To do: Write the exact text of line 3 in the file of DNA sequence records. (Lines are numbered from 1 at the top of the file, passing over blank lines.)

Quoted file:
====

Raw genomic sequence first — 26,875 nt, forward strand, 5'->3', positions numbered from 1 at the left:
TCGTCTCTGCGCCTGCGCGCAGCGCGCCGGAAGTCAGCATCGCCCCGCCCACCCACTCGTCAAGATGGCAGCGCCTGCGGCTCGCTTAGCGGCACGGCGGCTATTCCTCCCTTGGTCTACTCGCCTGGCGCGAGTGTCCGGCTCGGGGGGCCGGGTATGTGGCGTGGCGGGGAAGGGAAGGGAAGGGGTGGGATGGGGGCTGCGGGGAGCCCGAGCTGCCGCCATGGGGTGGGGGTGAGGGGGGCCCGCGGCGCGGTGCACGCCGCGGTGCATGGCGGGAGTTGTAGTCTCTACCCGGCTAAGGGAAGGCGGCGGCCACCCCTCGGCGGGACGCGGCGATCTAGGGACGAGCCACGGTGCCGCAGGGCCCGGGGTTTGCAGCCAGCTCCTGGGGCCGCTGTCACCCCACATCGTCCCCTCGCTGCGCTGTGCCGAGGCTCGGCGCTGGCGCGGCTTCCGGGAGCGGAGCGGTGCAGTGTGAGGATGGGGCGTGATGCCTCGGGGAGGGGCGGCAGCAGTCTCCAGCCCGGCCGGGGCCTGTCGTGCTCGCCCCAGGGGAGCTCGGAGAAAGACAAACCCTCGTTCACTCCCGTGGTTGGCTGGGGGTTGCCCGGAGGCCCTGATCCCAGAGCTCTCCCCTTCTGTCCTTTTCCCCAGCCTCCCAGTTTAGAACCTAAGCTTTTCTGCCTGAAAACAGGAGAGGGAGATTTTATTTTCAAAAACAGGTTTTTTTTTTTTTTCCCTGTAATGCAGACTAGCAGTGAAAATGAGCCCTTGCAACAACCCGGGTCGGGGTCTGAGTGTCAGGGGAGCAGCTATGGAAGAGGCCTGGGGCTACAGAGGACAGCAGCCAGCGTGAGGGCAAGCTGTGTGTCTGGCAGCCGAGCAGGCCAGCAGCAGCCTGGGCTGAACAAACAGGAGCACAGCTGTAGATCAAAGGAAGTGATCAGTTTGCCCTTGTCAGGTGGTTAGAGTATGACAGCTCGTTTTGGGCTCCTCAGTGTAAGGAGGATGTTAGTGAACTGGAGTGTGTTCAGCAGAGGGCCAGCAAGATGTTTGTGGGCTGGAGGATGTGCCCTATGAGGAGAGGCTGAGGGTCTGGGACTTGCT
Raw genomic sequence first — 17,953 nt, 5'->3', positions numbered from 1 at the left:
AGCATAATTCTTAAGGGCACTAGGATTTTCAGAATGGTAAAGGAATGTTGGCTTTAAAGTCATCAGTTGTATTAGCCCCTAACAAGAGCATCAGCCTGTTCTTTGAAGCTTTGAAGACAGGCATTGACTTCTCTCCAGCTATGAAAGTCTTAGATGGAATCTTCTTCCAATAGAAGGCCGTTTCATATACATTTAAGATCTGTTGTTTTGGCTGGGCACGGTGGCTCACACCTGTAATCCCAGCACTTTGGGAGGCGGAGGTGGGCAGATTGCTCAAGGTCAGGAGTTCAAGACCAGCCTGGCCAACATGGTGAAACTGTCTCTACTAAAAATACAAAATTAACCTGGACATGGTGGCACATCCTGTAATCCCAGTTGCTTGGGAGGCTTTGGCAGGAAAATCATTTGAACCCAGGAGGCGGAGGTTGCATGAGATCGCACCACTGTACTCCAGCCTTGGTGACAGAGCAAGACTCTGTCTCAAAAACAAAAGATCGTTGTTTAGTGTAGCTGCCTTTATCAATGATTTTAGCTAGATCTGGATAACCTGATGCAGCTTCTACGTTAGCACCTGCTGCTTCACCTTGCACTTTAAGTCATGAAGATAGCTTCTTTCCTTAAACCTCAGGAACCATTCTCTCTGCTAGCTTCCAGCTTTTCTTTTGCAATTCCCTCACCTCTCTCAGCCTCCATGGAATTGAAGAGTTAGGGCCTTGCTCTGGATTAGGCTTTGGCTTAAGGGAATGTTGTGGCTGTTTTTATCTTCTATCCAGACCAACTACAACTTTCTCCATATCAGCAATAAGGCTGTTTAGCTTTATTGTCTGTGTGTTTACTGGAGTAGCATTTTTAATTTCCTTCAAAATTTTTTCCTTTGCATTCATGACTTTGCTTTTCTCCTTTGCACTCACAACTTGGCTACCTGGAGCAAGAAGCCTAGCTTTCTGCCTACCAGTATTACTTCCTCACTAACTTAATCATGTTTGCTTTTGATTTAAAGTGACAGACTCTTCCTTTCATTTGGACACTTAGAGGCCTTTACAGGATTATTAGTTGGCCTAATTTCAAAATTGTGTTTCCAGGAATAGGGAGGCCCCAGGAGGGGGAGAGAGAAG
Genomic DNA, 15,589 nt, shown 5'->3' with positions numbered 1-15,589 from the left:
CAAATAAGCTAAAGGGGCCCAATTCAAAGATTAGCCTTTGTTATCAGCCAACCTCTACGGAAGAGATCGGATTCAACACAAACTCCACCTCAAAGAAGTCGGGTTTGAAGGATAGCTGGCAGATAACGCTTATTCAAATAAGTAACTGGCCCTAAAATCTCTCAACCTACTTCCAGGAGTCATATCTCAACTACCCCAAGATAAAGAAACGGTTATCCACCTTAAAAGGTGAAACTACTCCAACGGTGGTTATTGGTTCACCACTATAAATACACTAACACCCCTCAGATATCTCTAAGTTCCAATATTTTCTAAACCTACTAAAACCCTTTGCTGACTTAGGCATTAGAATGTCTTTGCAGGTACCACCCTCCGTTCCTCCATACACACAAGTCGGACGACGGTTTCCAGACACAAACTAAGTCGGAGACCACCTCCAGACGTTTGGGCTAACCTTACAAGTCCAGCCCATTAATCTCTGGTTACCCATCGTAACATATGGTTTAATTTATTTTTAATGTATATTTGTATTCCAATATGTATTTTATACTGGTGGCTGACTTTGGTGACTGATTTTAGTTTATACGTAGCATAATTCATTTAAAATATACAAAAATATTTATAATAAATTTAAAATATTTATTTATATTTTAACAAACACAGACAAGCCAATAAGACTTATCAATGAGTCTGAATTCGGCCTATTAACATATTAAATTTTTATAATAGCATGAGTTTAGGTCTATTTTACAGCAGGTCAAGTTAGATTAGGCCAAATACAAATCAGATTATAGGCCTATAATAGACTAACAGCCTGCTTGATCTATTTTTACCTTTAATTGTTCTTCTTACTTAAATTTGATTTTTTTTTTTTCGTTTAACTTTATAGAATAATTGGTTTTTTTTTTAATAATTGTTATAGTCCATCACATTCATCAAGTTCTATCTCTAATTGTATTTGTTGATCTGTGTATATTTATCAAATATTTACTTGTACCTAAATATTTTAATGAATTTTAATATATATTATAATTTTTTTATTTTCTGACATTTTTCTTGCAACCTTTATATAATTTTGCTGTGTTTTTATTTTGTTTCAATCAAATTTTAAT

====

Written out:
Raw genomic sequence first — 17,953 nt, 5'->3', positions numbered from 1 at the left: